Human and automated aggregators help make sense of blogosphere

“There are actually 7 million blogs being watched on this one site called Technorati. And it gives you an idea of what is going on. And there’s so much out there. And it’s so hard to keep track of it all. But if you take a look at a site like this it will break it down for you.” — Jacki Schechner, CNN’s blog reporter, talking on “Inside Politics”

Nothing could be weirder than the first time you watch CNN’s “Inside the Blogs,” a segment on Judy Woodruff’s “Inside Politics.” CNN’s “blog reporter” Jacki Schechner does a tag team with producer Abbi Tatton, as they bring up Weblogs on dueling computer monitors and tell you what the blogs are saying about the issue du jour.

But this is the logical next step in the evolution of blogs — whether the old-school bloggers like it or not — as mainstream culture grapples with the concept of Weblogs and their growing power in punditry. Increasingly, mainstream media outlets will need to explain how memes spread in the blogosphere, who is saying what, and what their agenda is, if any.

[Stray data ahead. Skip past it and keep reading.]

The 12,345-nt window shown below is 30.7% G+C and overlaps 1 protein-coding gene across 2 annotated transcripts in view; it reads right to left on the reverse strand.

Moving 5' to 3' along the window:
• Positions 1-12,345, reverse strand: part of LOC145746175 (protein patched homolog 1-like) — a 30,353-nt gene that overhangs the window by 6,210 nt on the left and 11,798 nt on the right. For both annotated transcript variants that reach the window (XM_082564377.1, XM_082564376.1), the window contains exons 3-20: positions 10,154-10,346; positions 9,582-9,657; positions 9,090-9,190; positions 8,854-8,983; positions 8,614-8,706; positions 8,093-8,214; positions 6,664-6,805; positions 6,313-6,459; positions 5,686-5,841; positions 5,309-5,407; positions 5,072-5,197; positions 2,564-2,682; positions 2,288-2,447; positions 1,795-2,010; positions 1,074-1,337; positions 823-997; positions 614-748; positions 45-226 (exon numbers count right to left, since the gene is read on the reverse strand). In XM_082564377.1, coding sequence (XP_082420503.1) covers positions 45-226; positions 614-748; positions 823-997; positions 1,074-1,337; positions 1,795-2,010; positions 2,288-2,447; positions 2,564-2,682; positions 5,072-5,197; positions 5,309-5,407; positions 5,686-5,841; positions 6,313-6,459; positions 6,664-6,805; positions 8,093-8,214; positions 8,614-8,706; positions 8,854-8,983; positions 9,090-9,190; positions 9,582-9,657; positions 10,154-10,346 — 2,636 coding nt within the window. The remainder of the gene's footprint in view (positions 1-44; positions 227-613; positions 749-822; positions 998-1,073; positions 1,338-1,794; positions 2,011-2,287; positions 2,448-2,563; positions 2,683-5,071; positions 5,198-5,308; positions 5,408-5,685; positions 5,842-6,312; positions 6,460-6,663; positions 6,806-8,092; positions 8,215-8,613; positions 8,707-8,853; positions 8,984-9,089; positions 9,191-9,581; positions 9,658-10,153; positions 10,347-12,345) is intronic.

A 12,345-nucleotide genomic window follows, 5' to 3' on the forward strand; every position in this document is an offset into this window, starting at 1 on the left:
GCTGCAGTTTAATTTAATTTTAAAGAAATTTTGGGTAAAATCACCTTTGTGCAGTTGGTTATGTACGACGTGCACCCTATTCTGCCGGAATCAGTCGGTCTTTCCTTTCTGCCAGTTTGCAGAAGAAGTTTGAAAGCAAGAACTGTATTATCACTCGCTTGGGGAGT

While bloggers might resist attempts to superficially or technologically assess “what the blogosphere thinks” on a particular issue, these aggregated looks by CNN and now Slate’s “Today’s Blogs” (also launched in February) are windows into a world that is new to so many people. Plus, very few bloggers would turn down the promotion they receive from mainstream media exposure.

And for journalists, aggregators can be a blessing, giving them a quick read on an issue, offering new insight on a topic of research, or putting them in touch with new sources for a story. After journalists’ stories have been posted online, they can track feedback by searching via engines such as Technorati or Daypop.